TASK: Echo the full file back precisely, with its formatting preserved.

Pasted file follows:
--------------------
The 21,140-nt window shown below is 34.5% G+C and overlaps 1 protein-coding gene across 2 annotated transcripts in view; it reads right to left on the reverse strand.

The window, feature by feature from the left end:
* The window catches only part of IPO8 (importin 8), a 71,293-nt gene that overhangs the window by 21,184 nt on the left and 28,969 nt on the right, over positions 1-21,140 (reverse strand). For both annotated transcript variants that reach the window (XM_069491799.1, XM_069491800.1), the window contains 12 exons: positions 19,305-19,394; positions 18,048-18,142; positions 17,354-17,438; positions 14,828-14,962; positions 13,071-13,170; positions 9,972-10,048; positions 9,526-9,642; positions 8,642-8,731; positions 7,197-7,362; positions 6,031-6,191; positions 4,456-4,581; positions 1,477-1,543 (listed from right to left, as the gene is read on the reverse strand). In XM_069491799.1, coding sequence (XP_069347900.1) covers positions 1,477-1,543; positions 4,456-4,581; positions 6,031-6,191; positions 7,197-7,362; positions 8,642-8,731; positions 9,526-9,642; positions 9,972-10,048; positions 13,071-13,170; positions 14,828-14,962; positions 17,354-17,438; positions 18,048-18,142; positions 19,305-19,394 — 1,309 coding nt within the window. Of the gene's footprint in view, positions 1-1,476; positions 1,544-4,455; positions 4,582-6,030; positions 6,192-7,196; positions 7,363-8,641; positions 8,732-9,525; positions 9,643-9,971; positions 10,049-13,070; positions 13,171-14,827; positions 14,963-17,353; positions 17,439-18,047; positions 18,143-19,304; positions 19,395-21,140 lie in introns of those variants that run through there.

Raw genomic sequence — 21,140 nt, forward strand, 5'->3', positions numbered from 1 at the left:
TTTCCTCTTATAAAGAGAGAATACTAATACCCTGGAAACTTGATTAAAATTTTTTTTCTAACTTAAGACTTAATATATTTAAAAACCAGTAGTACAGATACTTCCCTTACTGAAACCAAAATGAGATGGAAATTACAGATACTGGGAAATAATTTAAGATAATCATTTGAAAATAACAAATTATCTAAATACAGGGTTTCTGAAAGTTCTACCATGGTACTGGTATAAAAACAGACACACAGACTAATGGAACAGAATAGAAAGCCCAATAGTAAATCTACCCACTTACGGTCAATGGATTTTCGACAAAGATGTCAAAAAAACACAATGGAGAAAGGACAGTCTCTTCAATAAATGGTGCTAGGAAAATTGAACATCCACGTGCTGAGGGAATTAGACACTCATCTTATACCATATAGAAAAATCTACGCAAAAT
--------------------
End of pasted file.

The 21,140-nt window shown below is 34.5% G+C and overlaps 1 protein-coding gene across 2 annotated transcripts in view; it reads right to left on the reverse strand.

The window, feature by feature from the left end:
* The window catches only part of IPO8 (importin 8), a 71,293-nt gene that overhangs the window by 21,184 nt on the left and 28,969 nt on the right, over positions 1-21,140 (reverse strand). For both annotated transcript variants that reach the window (XM_069491799.1, XM_069491800.1), the window contains 12 exons: positions 19,305-19,394; positions 18,048-18,142; positions 17,354-17,438; positions 14,828-14,962; positions 13,071-13,170; positions 9,972-10,048; positions 9,526-9,642; positions 8,642-8,731; positions 7,197-7,362; positions 6,031-6,191; positions 4,456-4,581; positions 1,477-1,543 (listed from right to left, as the gene is read on the reverse strand). In XM_069491799.1, coding sequence (XP_069347900.1) covers positions 1,477-1,543; positions 4,456-4,581; positions 6,031-6,191; positions 7,197-7,362; positions 8,642-8,731; positions 9,526-9,642; positions 9,972-10,048; positions 13,071-13,170; positions 14,828-14,962; positions 17,354-17,438; positions 18,048-18,142; positions 19,305-19,394 — 1,309 coding nt within the window. Of the gene's footprint in view, positions 1-1,476; positions 1,544-4,455; positions 4,582-6,030; positions 6,192-7,196; positions 7,363-8,641; positions 8,732-9,525; positions 9,643-9,971; positions 10,049-13,070; positions 13,171-14,827; positions 14,963-17,353; positions 17,439-18,047; positions 18,143-19,304; positions 19,395-21,140 lie in introns of those variants that run through there.

Raw genomic sequence — 21,140 nt, forward strand, 5'->3', positions numbered from 1 at the left:
TTTCCTCTTATAAAGAGAGAATACTAATACCCTGGAAACTTGATTAAAATTTTTTTTCTAACTTAAGACTTAATATATTTAAAAACCAGTAGTACAGATACTTCCCTTACTGAAACCAAAATGAGATGGAAATTACAGATACTGGGAAATAATTTAAGATAATCATTTGAAAATAACAAATTATCTAAATACAGGGTTTCTGAAAGTTCTACCATGGTACTGGTATAAAAACAGACACACAGACTAATGGAACAGAATAGAAAGCCCAATAGTAAATCTACCCACTTACGGTCAATGGATTTTCGACAAAGATGTCAAAAAAACACAATGGAGAAAGGACAGTCTCTTCAATAAATGGTGCTAGGAAAATTGAACATCCACGTGCTGAGGGAATTAGACACTCATCTTATACCATATAGAAAAATCTACGCAAAAT